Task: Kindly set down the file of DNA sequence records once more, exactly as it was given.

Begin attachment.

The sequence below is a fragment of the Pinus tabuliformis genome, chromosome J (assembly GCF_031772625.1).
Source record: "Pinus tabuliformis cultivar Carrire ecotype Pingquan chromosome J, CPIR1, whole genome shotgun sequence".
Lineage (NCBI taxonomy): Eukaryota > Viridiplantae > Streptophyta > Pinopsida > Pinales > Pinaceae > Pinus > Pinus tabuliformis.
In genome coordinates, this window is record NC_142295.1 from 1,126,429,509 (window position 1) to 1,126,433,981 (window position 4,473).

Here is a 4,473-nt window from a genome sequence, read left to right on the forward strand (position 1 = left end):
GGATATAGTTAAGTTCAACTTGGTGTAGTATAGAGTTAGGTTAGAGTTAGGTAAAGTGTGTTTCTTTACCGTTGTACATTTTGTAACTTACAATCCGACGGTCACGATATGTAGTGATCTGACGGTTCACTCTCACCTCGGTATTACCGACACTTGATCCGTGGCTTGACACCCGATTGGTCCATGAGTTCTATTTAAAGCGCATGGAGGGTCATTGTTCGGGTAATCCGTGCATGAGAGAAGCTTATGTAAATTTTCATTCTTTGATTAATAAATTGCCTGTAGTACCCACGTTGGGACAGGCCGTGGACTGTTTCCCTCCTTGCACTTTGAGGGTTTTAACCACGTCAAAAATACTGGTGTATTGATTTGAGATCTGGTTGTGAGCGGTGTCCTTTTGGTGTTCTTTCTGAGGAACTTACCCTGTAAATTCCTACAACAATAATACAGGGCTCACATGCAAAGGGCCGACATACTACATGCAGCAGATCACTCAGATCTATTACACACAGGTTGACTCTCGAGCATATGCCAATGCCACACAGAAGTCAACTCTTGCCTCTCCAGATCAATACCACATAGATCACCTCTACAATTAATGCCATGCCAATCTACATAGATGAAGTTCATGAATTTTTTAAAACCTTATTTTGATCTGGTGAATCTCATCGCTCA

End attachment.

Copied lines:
The sequence below is a fragment of the Pinus tabuliformis genome, chromosome J (assembly GCF_031772625.1).
Source record: "Pinus tabuliformis cultivar Carrire ecotype Pingquan chromosome J, CPIR1, whole genome shotgun sequence".
Lineage (NCBI taxonomy): Eukaryota > Viridiplantae > Streptophyta > Pinopsida > Pinales > Pinaceae > Pinus > Pinus tabuliformis.
In genome coordinates, this window is record NC_142295.1 from 1,126,429,509 (window position 1) to 1,126,433,981 (window position 4,473).

Here is a 4,473-nt window from a genome sequence, read left to right on the forward strand (position 1 = left end):
GGATATAGTTAAGTTCAACTTGGTGTAGTATAGAGTTAGGTTAGAGTTAGGTAAAGTGTGTTTCTTTACCGTTGTACATTTTGTAACTTACAATCCGACGGTCACGATATGTAGTGATCTGACGGTTCACTCTCACCTCGGTATTACCGACACTTGATCCGTGGCTTGACACCCGATTGGTCCATGAGTTCTATTTAAAGCGCATGGAGGGTCATTGTTCGGGTAATCCGTGCATGAGAGAAGCTTATGTAAATTTTCATTCTTTGATTAATAAATTGCCTGTAGTACCCACGTTGGGACAGGCCGTGGACTGTTTCCCTCCTTGCACTTTGAGGGTTTTAACCACGTCAAAAATACTGGTGTATTGATTTGAGATCTGGTTGTGAGCGGTGTCCTTTTGGTGTTCTTTCTGAGGAACTTACCCTGTAAATTCCTACAACAATAATACAGGGCTCACATGCAAAGGGCCGACATACTACATGCAGCAGATCACTCAGATCTATTACACACAGGTTGACTCTCGAGCATATGCCAATGCCACACAGAAGTCAACTCTTGCCTCTCCAGATCAATACCACATAGATCACCTCTACAATTAATGCCATGCCAATCTACATAGATGAAGTTCATGAATTTTTTAAAACCTTATTTTGATCTGGTGAATCTCATCGCTCA